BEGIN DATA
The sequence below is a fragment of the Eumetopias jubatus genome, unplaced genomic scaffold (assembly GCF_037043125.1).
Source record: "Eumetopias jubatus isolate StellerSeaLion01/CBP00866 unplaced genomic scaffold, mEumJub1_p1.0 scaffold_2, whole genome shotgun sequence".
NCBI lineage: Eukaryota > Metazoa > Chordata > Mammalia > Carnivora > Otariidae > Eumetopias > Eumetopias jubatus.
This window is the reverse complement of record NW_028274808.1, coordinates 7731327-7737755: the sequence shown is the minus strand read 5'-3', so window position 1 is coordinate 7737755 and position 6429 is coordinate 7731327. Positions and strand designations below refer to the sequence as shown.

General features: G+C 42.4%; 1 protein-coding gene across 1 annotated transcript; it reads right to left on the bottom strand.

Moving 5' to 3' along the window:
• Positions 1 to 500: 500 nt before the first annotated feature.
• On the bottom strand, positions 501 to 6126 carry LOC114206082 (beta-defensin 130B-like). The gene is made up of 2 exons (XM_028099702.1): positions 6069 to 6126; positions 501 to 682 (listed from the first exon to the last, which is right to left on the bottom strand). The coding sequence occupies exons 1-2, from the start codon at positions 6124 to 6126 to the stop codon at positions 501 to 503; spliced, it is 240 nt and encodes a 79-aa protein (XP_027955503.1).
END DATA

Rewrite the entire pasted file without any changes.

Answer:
The sequence below is a fragment of the Eumetopias jubatus genome, unplaced genomic scaffold (assembly GCF_037043125.1).
Source record: "Eumetopias jubatus isolate StellerSeaLion01/CBP00866 unplaced genomic scaffold, mEumJub1_p1.0 scaffold_2, whole genome shotgun sequence".
NCBI lineage: Eukaryota > Metazoa > Chordata > Mammalia > Carnivora > Otariidae > Eumetopias > Eumetopias jubatus.
This window is the reverse complement of record NW_028274808.1, coordinates 7731327-7737755: the sequence shown is the minus strand read 5'-3', so window position 1 is coordinate 7737755 and position 6429 is coordinate 7731327. Positions and strand designations below refer to the sequence as shown.

General features: G+C 42.4%; 1 protein-coding gene across 1 annotated transcript; it reads right to left on the bottom strand.

Moving 5' to 3' along the window:
• Positions 1 to 500: 500 nt before the first annotated feature.
• On the bottom strand, positions 501 to 6126 carry LOC114206082 (beta-defensin 130B-like). The gene is made up of 2 exons (XM_028099702.1): positions 6069 to 6126; positions 501 to 682 (listed from the first exon to the last, which is right to left on the bottom strand). The coding sequence occupies exons 1-2, from the start codon at positions 6124 to 6126 to the stop codon at positions 501 to 503; spliced, it is 240 nt and encodes a 79-aa protein (XP_027955503.1).